Good performance evaluation is essential for effective planning and management. Which indicators are used and how they are defined can significantly affect analysis results, and therefore planning decisions. The analysis by Hartgen, Chadwick and Fields is useless for planning and management. Transportation professionals sincerely interested in performance evaluation can find plenty of good information resources for developing useful and appropriate indicators. Hartgen, Chadwick and Fields provide a useful service by demonstrating what not to do.
CalTrans (2008), Transportation System Performance Measures (TSPM), California Department of Transportation (www.dot.ca.gov/hq/tsip/index.php).Todd Litman (2007), "Developing Indicators For Comprehensive And Sustainable Transport Planning," Transportation Research Record 2017, TRB (www.trb.org), 2007, pp. 10-15.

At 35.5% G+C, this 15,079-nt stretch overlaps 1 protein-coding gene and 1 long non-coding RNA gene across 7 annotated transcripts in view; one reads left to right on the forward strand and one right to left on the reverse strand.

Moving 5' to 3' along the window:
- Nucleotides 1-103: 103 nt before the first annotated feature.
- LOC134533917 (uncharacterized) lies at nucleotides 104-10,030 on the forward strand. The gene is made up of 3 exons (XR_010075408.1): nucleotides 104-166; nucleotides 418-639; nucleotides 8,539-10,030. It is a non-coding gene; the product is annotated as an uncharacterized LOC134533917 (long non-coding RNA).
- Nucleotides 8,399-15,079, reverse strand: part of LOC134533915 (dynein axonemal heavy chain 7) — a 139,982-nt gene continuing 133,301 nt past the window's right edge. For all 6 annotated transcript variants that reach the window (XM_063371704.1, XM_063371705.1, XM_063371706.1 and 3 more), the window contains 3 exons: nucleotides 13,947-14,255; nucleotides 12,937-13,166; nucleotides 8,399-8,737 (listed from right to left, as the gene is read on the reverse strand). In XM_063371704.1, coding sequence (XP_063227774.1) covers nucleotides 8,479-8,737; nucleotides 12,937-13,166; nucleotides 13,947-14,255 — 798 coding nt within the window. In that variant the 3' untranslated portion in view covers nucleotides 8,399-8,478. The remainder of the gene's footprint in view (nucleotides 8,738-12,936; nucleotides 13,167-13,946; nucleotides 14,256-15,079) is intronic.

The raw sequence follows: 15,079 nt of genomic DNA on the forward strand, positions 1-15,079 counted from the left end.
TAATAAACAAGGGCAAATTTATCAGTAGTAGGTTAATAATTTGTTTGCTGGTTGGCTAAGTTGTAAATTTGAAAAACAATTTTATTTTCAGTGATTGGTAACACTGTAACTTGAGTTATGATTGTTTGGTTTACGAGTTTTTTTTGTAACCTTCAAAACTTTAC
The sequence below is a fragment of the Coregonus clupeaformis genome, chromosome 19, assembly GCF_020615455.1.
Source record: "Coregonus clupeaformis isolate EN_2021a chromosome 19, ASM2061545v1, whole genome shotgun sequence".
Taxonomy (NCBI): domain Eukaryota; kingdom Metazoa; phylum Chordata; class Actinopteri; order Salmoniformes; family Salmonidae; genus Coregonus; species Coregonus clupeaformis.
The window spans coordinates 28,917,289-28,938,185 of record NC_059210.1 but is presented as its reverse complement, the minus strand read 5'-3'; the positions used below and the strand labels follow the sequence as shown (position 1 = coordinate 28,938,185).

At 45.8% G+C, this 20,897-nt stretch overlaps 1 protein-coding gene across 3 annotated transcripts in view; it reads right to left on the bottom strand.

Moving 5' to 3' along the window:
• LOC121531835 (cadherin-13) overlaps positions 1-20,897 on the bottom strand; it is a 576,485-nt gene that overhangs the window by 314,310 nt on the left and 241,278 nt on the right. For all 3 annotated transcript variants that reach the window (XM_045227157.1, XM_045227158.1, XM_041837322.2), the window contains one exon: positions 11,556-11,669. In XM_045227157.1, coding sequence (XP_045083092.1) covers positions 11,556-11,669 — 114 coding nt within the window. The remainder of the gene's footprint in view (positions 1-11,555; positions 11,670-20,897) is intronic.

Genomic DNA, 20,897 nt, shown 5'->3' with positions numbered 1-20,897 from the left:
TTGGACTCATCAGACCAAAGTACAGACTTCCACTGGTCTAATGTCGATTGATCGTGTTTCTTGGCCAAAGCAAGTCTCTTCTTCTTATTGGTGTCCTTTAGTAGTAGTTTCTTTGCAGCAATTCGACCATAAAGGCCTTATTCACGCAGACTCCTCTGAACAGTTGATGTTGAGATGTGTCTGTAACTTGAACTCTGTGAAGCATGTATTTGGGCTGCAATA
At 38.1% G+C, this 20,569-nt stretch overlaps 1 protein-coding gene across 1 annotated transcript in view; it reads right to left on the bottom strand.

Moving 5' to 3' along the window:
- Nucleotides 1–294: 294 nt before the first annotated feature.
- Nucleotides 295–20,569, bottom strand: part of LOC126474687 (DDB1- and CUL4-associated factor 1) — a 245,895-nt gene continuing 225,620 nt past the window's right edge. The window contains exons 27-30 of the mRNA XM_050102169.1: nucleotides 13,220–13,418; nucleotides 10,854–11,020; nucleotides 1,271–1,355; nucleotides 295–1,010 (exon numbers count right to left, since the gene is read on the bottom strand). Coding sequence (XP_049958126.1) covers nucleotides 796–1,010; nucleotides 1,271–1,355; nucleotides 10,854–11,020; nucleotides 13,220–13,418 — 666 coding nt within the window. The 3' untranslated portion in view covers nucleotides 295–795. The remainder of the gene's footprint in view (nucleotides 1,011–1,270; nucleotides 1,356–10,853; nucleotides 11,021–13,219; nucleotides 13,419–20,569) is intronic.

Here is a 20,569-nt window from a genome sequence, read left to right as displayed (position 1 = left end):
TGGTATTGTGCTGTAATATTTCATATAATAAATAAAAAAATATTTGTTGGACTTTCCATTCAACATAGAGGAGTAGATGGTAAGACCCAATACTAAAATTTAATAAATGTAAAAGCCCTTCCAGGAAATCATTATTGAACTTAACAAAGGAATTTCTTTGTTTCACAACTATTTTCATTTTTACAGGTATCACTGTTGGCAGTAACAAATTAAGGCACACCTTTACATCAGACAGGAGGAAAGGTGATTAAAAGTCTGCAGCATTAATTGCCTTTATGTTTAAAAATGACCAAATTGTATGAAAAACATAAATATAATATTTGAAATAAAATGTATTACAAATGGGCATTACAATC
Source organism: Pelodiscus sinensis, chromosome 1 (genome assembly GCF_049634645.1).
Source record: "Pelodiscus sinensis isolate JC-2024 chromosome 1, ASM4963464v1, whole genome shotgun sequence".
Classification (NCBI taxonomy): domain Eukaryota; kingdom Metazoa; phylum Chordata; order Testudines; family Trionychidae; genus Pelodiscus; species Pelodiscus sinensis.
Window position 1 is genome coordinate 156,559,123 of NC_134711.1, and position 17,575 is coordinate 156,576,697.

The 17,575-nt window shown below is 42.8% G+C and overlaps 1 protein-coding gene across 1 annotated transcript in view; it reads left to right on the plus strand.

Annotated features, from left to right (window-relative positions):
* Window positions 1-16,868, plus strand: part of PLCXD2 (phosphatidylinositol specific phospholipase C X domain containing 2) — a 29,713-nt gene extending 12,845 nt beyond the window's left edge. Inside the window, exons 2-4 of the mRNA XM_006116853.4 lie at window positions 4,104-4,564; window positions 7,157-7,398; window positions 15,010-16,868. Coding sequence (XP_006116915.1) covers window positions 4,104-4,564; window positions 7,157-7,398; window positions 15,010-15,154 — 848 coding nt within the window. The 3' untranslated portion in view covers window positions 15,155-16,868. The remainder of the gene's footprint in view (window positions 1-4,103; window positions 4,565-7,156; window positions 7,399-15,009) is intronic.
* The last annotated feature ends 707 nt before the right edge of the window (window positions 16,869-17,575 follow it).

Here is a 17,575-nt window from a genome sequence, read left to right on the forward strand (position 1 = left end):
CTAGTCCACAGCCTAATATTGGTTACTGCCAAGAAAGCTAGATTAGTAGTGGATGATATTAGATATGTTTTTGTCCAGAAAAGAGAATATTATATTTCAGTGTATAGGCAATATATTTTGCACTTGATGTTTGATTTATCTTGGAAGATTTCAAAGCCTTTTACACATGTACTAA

Todd Litman (2008), "A Good Example of Bad Transportation Performance Evaluation: Critique of, 'Transportation Performance of the Canadian Provinces'," Victoria Transport Policy Institute (www.vtpi.org/per_ind.pdf)OTM (2008), Transportation Performance Measures, Office of Transportation Management, Federal Highway Administration (www.fhwa.dot.gov/planning/toolbox).
Performance Measurement Exchange (http://knowledge.fhwa.dot.gov/cops/pm.nsf/home), is a website supported by FHWA and TRB to promote better transportation decision-making.STI (2008), Sustainable Transportation Indicators: A Recommended Program To Define A Standard Set of Indicators For Sustainable Transportation Planning, Sustainable Transportation Indicators Subcommittee (ADD40 ), TRB; at www.vtpi.org/sustain/sti.pdf.
TRB (2008), Performance Measurement Practice (www.trb-performancemeasurement.org), Performance Measurement Committee (ABC30), Transportation Research Board.
WSDOT (2008), Performance Measurement Library, Washington State Department of Transportation; at www.wsdot.wa.gov/Accountability/Publications/Library.htm.